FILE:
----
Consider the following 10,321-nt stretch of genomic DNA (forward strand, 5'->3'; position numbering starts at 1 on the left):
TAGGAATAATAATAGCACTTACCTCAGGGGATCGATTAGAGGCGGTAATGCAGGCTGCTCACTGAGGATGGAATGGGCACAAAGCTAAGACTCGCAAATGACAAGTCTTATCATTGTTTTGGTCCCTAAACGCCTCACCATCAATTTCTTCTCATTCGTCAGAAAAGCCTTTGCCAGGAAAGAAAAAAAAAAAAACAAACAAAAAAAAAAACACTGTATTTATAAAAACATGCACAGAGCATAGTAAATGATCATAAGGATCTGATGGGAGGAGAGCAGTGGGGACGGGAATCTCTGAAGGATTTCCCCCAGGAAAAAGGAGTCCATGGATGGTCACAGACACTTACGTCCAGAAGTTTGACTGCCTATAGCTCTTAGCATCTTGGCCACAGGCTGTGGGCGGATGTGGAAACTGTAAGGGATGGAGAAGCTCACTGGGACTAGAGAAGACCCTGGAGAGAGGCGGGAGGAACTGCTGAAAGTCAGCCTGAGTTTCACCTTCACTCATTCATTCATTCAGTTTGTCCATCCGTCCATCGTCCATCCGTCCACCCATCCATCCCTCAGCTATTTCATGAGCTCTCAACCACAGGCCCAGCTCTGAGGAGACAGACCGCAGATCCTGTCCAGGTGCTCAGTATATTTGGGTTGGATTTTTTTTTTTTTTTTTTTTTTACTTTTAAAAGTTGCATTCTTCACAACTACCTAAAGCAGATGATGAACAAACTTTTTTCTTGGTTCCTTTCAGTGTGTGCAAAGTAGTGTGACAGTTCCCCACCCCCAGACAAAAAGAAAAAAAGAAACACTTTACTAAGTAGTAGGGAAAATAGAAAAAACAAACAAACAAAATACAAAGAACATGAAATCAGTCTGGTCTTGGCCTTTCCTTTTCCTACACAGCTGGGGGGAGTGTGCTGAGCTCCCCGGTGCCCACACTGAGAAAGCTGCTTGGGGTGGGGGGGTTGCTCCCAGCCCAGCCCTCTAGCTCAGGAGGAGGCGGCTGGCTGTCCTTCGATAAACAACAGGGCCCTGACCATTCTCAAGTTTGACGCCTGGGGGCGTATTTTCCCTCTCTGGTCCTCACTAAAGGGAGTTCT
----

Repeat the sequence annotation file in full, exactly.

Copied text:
Consider the following 10,321-nt stretch of genomic DNA (forward strand, 5'->3'; position numbering starts at 1 on the left):
TAGGAATAATAATAGCACTTACCTCAGGGGATCGATTAGAGGCGGTAATGCAGGCTGCTCACTGAGGATGGAATGGGCACAAAGCTAAGACTCGCAAATGACAAGTCTTATCATTGTTTTGGTCCCTAAACGCCTCACCATCAATTTCTTCTCATTCGTCAGAAAAGCCTTTGCCAGGAAAGAAAAAAAAAAAAACAAACAAAAAAAAAAACACTGTATTTATAAAAACATGCACAGAGCATAGTAAATGATCATAAGGATCTGATGGGAGGAGAGCAGTGGGGACGGGAATCTCTGAAGGATTTCCCCCAGGAAAAAGGAGTCCATGGATGGTCACAGACACTTACGTCCAGAAGTTTGACTGCCTATAGCTCTTAGCATCTTGGCCACAGGCTGTGGGCGGATGTGGAAACTGTAAGGGATGGAGAAGCTCACTGGGACTAGAGAAGACCCTGGAGAGAGGCGGGAGGAACTGCTGAAAGTCAGCCTGAGTTTCACCTTCACTCATTCATTCATTCAGTTTGTCCATCCGTCCATCGTCCATCCGTCCACCCATCCATCCCTCAGCTATTTCATGAGCTCTCAACCACAGGCCCAGCTCTGAGGAGACAGACCGCAGATCCTGTCCAGGTGCTCAGTATATTTGGGTTGGATTTTTTTTTTTTTTTTTTTTTTACTTTTAAAAGTTGCATTCTTCACAACTACCTAAAGCAGATGATGAACAAACTTTTTTCTTGGTTCCTTTCAGTGTGTGCAAAGTAGTGTGACAGTTCCCCACCCCCAGACAAAAAGAAAAAAAGAAACACTTTACTAAGTAGTAGGGAAAATAGAAAAAACAAACAAACAAAATACAAAGAACATGAAATCAGTCTGGTCTTGGCCTTTCCTTTTCCTACACAGCTGGGGGGAGTGTGCTGAGCTCCCCGGTGCCCACACTGAGAAAGCTGCTTGGGGTGGGGGGGTTGCTCCCAGCCCAGCCCTCTAGCTCAGGAGGAGGCGGCTGGCTGTCCTTCGATAAACAACAGGGCCCTGACCATTCTCAAGTTTGACGCCTGGGGGCGTATTTTCCCTCTCTGGTCCTCACTAAAGGGAGTTCT